Group 2 PitchBook mentors were Claire Bowman, Product Manager for PitchBook Labs, Jennifer Sam, Senior Design Manager; and David Rudokas, Senior Account Manager. This group decided to make Lava Lamps! They explored where a mentor could be found for this business, and participants suggested finding knowledgeable people within your group, a teacher at school, online, and other self-start businesses.
Group 3 had Pitchbook mentors Lauren Miller, Project Manager; Adrienne Aguilar, Senior Business Systems Operations Analyst; JoAnne Baldwin, Sr. Manager, Customer Marketing; and the event facilitator, Meredith Foster, Customer Success Manager. After the students created their business plan, the mentors shared about their jobs and why knowing what customers need is essential, as well as having a great belief in the product you’re representing!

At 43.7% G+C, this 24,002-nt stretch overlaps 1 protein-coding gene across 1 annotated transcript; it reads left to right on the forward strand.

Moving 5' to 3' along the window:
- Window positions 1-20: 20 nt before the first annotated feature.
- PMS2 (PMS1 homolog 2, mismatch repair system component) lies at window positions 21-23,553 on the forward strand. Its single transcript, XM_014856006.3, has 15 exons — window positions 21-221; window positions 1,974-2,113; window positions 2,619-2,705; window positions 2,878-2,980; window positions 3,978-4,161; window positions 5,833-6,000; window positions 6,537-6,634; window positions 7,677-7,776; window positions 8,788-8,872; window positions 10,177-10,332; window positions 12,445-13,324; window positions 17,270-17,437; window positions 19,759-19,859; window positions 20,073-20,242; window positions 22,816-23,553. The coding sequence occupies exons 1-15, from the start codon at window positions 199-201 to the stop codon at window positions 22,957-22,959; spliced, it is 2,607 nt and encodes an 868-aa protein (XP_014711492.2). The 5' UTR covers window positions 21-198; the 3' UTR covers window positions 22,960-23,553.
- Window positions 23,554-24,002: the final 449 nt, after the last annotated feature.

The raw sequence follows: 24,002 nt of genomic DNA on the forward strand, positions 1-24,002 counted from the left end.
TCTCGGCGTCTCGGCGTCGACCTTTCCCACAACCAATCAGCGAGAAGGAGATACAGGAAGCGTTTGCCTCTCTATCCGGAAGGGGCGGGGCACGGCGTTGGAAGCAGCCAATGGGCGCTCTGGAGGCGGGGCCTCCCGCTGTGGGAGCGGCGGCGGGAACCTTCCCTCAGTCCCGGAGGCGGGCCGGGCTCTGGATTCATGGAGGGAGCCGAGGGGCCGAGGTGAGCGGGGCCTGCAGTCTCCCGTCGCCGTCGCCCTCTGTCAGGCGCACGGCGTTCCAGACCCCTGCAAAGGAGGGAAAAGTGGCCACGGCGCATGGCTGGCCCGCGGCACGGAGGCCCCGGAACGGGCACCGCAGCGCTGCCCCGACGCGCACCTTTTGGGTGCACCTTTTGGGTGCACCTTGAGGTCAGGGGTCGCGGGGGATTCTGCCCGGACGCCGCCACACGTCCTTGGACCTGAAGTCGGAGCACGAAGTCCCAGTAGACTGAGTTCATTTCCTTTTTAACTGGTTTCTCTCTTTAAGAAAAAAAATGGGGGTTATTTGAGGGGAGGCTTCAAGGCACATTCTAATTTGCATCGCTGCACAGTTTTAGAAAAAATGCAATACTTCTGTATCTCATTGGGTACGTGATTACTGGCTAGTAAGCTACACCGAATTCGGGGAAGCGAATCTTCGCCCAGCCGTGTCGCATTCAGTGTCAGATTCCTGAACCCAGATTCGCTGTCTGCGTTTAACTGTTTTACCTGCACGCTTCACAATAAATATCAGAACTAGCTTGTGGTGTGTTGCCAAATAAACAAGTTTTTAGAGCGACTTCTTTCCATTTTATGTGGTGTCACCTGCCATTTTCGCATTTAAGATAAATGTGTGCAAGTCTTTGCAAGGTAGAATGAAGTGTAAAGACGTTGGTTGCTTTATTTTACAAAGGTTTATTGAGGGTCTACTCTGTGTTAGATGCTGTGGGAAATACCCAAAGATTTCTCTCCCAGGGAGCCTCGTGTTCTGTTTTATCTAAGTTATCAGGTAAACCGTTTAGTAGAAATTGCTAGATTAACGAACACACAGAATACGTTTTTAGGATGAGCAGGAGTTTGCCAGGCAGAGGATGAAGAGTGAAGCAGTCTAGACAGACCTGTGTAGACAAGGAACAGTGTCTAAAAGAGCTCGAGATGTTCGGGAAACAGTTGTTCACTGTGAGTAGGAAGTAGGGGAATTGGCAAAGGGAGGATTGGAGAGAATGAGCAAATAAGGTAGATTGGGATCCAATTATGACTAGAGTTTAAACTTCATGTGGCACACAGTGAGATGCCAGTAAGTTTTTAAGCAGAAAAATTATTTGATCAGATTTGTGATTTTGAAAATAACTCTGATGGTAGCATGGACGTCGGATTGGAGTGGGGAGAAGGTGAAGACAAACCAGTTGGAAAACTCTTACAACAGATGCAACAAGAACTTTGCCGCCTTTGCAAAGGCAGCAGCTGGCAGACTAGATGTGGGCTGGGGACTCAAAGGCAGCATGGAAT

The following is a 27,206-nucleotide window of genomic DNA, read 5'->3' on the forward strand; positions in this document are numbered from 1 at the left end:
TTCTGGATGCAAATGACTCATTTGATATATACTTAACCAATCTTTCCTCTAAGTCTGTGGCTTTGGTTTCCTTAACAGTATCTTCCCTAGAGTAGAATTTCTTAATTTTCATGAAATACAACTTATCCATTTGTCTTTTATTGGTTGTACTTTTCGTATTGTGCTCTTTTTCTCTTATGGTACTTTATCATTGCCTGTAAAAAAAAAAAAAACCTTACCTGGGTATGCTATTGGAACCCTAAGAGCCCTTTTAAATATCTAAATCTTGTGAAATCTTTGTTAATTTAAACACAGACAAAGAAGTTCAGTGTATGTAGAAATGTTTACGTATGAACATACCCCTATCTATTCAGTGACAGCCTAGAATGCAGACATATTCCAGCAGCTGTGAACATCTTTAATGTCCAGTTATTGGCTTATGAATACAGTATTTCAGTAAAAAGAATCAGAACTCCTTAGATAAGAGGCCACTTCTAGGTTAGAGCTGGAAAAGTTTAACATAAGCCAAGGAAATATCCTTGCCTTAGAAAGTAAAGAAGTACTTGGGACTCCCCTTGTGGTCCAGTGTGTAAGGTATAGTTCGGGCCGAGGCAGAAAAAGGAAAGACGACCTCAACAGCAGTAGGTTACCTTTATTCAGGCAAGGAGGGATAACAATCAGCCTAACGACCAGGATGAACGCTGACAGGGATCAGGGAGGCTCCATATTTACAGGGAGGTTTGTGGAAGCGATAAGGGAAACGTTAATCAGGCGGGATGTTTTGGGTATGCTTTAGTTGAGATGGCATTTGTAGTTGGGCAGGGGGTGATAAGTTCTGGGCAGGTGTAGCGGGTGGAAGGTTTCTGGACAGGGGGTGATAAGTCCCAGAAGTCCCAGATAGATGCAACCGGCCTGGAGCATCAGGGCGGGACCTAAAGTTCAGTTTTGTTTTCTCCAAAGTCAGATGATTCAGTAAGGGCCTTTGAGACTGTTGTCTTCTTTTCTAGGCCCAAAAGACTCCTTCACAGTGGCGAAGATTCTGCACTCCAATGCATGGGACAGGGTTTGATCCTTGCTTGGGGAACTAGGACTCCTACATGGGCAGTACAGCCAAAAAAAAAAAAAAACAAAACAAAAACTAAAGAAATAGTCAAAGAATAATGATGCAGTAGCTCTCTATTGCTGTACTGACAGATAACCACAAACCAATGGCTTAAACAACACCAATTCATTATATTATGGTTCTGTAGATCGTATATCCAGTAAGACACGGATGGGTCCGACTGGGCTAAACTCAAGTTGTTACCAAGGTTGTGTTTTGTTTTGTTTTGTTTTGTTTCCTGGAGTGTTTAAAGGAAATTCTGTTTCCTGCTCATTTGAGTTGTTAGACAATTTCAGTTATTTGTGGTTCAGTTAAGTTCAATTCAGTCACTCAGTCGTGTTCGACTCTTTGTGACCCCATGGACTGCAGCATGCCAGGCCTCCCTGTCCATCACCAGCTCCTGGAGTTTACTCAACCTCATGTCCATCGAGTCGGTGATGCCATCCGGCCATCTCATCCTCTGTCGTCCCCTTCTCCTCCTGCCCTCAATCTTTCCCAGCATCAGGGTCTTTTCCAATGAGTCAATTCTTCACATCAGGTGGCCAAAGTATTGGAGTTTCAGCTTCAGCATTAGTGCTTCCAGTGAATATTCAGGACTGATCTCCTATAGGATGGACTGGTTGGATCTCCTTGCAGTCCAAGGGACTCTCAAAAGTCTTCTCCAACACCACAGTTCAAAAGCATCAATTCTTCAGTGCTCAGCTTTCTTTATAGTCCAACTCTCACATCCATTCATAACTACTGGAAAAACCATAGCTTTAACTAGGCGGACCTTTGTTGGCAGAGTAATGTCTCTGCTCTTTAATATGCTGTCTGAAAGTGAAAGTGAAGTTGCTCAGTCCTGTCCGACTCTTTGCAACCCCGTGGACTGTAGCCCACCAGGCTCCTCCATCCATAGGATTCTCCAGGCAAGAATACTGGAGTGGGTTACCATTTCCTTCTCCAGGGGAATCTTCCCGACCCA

Students had a great time developing their product plans and seeing a new side of STEM!
After the activity, four PitchBook panelists shared more about themselves and their jobs:
Jennifer Sam, Senior Design Manager, has a background in graphic design and helps PitchBook with advertising. Jennifer came from a huge family and knew that STEM would provide financial stability, which was something that she liked when making her career choice. She loves that she gets to be creative, work with a team, and help make high-impact design projects!
Lizzie Rice, Product Designer, designs what the product looks like on an engagement level – how people interact with it. She thought at a young age she wanted her own business, because her whole family was in business. In high school, Lizzie discovered that she enjoyed the design aspect of fashion. She took UX (User Experience) Design in college and has been doing it ever since!